This district covers the eastern part of Washington County and Hurricane.

Both Billings and Elison have similar careers since they both are self-employed in the finance industry. Billings works for the Billings Financial Group and Elison works for the Elison Financial group.

The similarities don’t end there, as Billings said he and Elison would likely act in “lock-step” on most issues and both candidates praised the other for espousing conservative values.

Student scholarships

Willie Billings, a candidate running for Utah House District 72, speaks during a debate hosted by the Washington County Republican Party for local candidates ahead of the upcoming primary election. The debates were held at the Dixie Convention Center in St. George on Tuesday, May 17, 2022.

Willie Billings, a candidate running for Utah House District 72, speaks during a debate hosted by the Washington County Republican Party for local candidates ahead of the upcoming primary election. The debates were held at the Dixie Convention Center in St. George on Tuesday, May 17, 2022.

Both candidates said they support prioritizing parental rights when it comes to education and that wage increases should happen quickly across the board. Elison promoted one education idea from the past legislative session, the HOPE scholarship or HB 331, which was a failed bill that would’ve allowed for students not in the state school system to get scholarships.

“I think it’s a great idea since there is a lot of pressure on our schools,” said Elison.

Water and the Lake Powell Pipeline

Another main issue of discussion between the two was around water. Billings said he believes “God creates water” and isn’t overly concerned about the water future but noted conservation and acquiring more water for Washington County is necessary for the future.

Elison echoed similar ideas, saying the region needs to conserve it and “act like we live in a desert.” He also threw his support behind the Lake Powell Pipeline, saying that Washington County needs it for growth.

Campaign spending

At the county convention, Billings got 62% of the delegate vote, just over the 60% threshold that would normally void a Republican primary but Elison collected signatures to ensure his place on the primary ballot.

If Billings is able to win, he won’t be the only public official in his house because his wife, Nanette, is in her first term as mayor of Hurricane.

The most recent campaign finance reports show Billings has a large lead over Elison for campaign funds. Campaign finance reports say Billings has approximately $54,500 in contributions, while Elison only has just over $4,500.

House District 74

Neil Walter, a candidate vying for a spot in the Utah Legislature, speaks as his opponent Kristy Pike looks on during a debate hosted by the Washington County Republican Party for local candidates ahead of the upcoming primary election. The debates were held at the Dixie Convention Center in St. George on Tuesday, May 17, 2022.

Neil Walter, a candidate vying for a spot in the Utah Legislature, speaks as his opponent Kristy Pike looks on during a debate hosted by the Washington County Republican Party for local candidates ahead of the upcoming primary election. The debates were held at the Dixie Convention Center in St. George on Tuesday, May 17, 2022.

This is another race with no incumbent, since incumbent District 74 Rep. Lowry Snow announced he wouldn’t seek reelection. The two candidates are Neil Walter, the CEO of ERA Brokers, and Kristy Pike, the director of the Washington County Children’s Justice Center and wife of former St. George Mayor Jon Pike.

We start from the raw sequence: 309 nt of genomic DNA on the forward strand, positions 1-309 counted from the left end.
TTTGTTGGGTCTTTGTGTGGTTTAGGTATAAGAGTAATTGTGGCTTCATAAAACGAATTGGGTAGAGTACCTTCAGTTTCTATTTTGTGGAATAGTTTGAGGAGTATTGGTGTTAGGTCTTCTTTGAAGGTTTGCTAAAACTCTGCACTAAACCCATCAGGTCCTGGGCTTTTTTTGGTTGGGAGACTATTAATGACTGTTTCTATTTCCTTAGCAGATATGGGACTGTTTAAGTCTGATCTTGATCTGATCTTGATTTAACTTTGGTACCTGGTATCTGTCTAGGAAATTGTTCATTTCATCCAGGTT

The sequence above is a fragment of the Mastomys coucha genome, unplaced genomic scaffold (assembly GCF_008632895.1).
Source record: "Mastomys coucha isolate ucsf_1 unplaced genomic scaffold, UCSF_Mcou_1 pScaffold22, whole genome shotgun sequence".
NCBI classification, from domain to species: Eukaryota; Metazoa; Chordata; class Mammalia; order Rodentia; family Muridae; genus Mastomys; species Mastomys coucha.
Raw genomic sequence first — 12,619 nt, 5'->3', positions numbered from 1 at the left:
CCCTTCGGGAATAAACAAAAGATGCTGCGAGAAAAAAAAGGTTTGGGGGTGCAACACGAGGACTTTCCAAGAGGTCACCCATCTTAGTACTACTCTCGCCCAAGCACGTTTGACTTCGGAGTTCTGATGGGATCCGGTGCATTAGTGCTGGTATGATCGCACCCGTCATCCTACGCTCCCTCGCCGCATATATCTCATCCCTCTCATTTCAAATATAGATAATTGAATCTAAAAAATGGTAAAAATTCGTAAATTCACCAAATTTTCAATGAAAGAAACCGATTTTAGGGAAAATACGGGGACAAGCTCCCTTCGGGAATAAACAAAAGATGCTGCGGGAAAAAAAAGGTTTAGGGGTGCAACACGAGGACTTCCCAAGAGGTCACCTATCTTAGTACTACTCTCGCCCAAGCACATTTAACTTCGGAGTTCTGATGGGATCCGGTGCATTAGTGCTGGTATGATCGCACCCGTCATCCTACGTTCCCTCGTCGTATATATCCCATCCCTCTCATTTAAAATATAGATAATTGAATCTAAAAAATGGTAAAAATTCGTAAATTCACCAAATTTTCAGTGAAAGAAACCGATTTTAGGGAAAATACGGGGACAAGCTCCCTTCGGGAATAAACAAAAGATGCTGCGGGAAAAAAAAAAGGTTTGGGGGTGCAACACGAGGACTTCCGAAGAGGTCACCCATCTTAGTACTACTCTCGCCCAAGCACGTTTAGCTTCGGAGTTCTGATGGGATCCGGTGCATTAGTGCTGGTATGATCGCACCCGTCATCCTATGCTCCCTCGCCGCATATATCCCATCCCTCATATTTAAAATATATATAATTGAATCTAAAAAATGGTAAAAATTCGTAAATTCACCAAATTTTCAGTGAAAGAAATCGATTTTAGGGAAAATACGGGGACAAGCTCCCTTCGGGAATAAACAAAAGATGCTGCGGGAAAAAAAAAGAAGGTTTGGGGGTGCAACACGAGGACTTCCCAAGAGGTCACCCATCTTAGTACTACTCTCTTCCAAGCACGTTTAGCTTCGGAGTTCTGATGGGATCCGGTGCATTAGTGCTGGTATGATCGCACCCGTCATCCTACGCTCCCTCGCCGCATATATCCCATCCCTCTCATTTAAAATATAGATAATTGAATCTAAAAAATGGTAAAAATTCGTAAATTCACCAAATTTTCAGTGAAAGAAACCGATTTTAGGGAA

This district covers the southwest portion of Washington County, including the southern parts of St. George and Santa Clara.

Both candidates emphasized education as a major priority. Pike said she supports more funding for schools while Walter said he is worried about the types of things being taught.

“Our schools need to be a safe place for people that do not want to be bombarded by the social justice and social change movement,” Walter said.

Pike said she wants to create more support for first responders’ mental health concerns and put more funding into that area.

“There’s a lot more work to be done. Our first responders see horrific things, they need our support,” she said.

Water conservation

Kristy Pike, a candidate vying for the Republican Party nomination to run for Utah House District 74, speaks as her opponent Neil Walter looks on during a debate hosted by party officials ahead of the upcoming primary election. The debates were held at the Dixie Convention Center in St. George on Tuesday, May 17, 2022.

Kristy Pike, a candidate vying for the Republican Party nomination to run for Utah House District 74, speaks as her opponent Neil Walter looks on during a debate hosted by party officials ahead of the upcoming primary election. The debates were held at the Dixie Convention Center in St. George on Tuesday, May 17, 2022.

When the issue of water was brought up, both Walter and Pike stressed the seriousness of the issue and the need for a strong direction when it comes to water future.

Walter said water conservation is important but that other states, not Utah, are making the drought worse.

“When we are seeing Lake Powell and Lake Mead we are not seeing an overconsumption of Utah’s water resource, we are seeing an overconsumption of California, Arizona and Nevada’s resource that is now being made our problem,” he said.

Pike said water should be the No. 1 issue for southern Utah and that the area needs to “get a handle on it” by getting the most out of what water is available.

“We’ve built reservoirs, dams and canals and the same thing needs to happen now,” Pike said. “But there is more that we can still do.”

Voluntary conservation methods need to continue, and the state needs to invest in southern Utah water projects, Pike said.

At the county convention Walter got approximately 74% in the final round of voting. Pike didn’t make it to the final round of voting at the convention but was able to get on the primary ballot by collecting signatures.

Pike has outraised Walter for campaign cash, having raised just over $18,000 while Walter has raised $10,800.

Sean Hemmersmeier covers local government, growth and development in Southwestern Utah. Follow on Twitter @seanhemmers34. Our work depends on subscribers so if you want more coverage on these issues you can subscribe here: http://www.thespectrum.com/subscribe.

This article originally appeared on St. George Spectrum & Daily News: Utah primary 2022: Washington County GOP debate ahead of June election